Michael Strand…help A Spectator Out.

Oscar Wilde once said,“It is the spectator, and not life, that art really mirrors.”  Wilde’s words have increasingly come to mind over the past month or so as I have pondered and watched others ponder the new piece of art in the AHSS Dean’s Office.  It is a very different piece and it has produced a tremendous amount of conversation.

I keep thinking that if I look at it long enough I will finally see what I am missing and completely understand what the artist was going for.  Perhaps it is similar to those optical illusions wherein you can either see the lady in the hat or the old hag.  But I have looked at that piece of art and discussed it with others many times and I still remain confused about what I am looking at.  Truth be told, I cannot recall when last I spent this much time fixated on one piece of art.

Here is a fuzzy, but fair capture of the art piece in question from my phone camera

I am told by one of the Dean’s administrative assistants that Michael Strand – one of our esteemed faculty members at NDSU and himself quite the artist – is the one who supplied the art to the Dean’s office.  It is a piece, as I understand it, that he had in a collection somewhere which is now on loan to the Dean’s office for folks’ viewing pleasure.  The artist’s signature in the corner of the piece appears to read jonas.91. Being the astute Google researcher I am, I searched for information on the mystery artist – but I came up empty.  All that is left to do is to beg Michael Strand for whatever information he has on this conversation-generating piece of art.

Who is this artist and what did he or she want to provoke with this piece of art?  I challenge you dear readers to ponder it awhile (as so many others have) and share what you see.  My best guess after much deep reflection is that there is a message in this art about what is waiting over the next bump in the road – that which can barely be seen, but that equates with better things on the horizon.  Pretty basic interpretation, I know. What can I say  – I am just one of the spectators. 😉

Day one thousand three hundred and sixty-seven of the new forty – obla di obla da

Ms. C

2 Responses

  1. Aha! Help has arrived!

    This is a painting by local artist, Dan Jones – who recently had an exhibition at the North Dakota Museum in Grand Forks. — You are looking at a farm field, dark rich soil makes up much of the painting, with small green trees dotting a horizon line. The yellow swath to the right is either wheat, or a road, whichever is more romantic to the viewer. It is a really good example of allowing the viewer the opportunity to “fill in the content” – not dictating meaning or imagery, which is really what makes Art a very unique media. Art is not about technique, or illustration exclusively, but resides in an area of communication that goes beyond “a picture” and more specifically in this case asks as many questions of the viewer as it provides answers. (or in this case, an entire blog post)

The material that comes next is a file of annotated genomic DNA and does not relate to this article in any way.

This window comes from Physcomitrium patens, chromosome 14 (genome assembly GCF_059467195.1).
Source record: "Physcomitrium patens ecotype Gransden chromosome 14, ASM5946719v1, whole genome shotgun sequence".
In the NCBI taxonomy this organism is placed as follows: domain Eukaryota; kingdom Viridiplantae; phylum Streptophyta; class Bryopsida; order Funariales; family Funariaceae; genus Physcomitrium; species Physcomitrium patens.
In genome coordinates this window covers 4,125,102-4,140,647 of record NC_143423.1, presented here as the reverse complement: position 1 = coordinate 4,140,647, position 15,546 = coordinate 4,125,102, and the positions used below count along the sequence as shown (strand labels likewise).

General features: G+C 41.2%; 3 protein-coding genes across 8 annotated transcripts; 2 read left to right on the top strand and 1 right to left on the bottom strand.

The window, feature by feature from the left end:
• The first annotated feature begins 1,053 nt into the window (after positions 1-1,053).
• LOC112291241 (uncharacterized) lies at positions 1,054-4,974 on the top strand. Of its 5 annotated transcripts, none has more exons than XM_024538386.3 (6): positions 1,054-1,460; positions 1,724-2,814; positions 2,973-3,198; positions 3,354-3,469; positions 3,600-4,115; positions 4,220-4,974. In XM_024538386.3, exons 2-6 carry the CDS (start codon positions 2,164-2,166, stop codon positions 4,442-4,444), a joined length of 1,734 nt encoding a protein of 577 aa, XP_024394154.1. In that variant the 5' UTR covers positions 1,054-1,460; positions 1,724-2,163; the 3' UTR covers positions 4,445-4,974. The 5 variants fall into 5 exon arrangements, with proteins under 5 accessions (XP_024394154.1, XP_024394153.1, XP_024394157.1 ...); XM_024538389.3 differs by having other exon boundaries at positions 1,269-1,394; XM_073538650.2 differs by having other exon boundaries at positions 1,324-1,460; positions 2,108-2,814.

2. One final thought – There was a study conducted a number of years ago examining the time that people spent in front of the Leonardo’s painting “Mona Lisa” in the Lourve – (drum rolllllll please) – 15 seconds. I have always found that a bit disappointing – although the reality of that situation is that you have a number of people waiting to get a glimpse of this iconic masterpiece. In the past month, I have made a few trips into the Dean’s office and have had several interactions about the painting, from this I say “stand tall Dan Jones – your work is operating as intended!”

    The fact that this work of art has garnered conversation, contemplation and a variety of opinions is actually fairly substantial proof that this is a strong work. A wonderful mentor of mine, the late painter, David Brown, once stated that he would rather someone ‘dislike’ his work than be apathetic towards it, for apathy is death to an artist. (of course appreciation and a connection to the viewer in a positive way is certainly desired in many cases) Painting is not decoration, it is communication it has great potential to inspire contemplation and an internal conversation about what one is encountering. Art is beautifully inefficient in a world that presses down mandates of efficiency, and it certainly cannot be quantified in a way that matches many of the ways we are required to evaluate. Thank goodness for that! So I am pleased that there is much thought given to this work (even if some of that thought is not understanding, or frankly not loving the work) Artists are not decorators, they are communicators – in a language unique to visual rhetoric. I carry a mantra into the classroom, “There is no RIGHT answer in art, there are simply more or less interesting solutions” – There is no answer key to this painting; the answer lies in collaboration with the viewer and the personal context that is brought to the experience of seeing.

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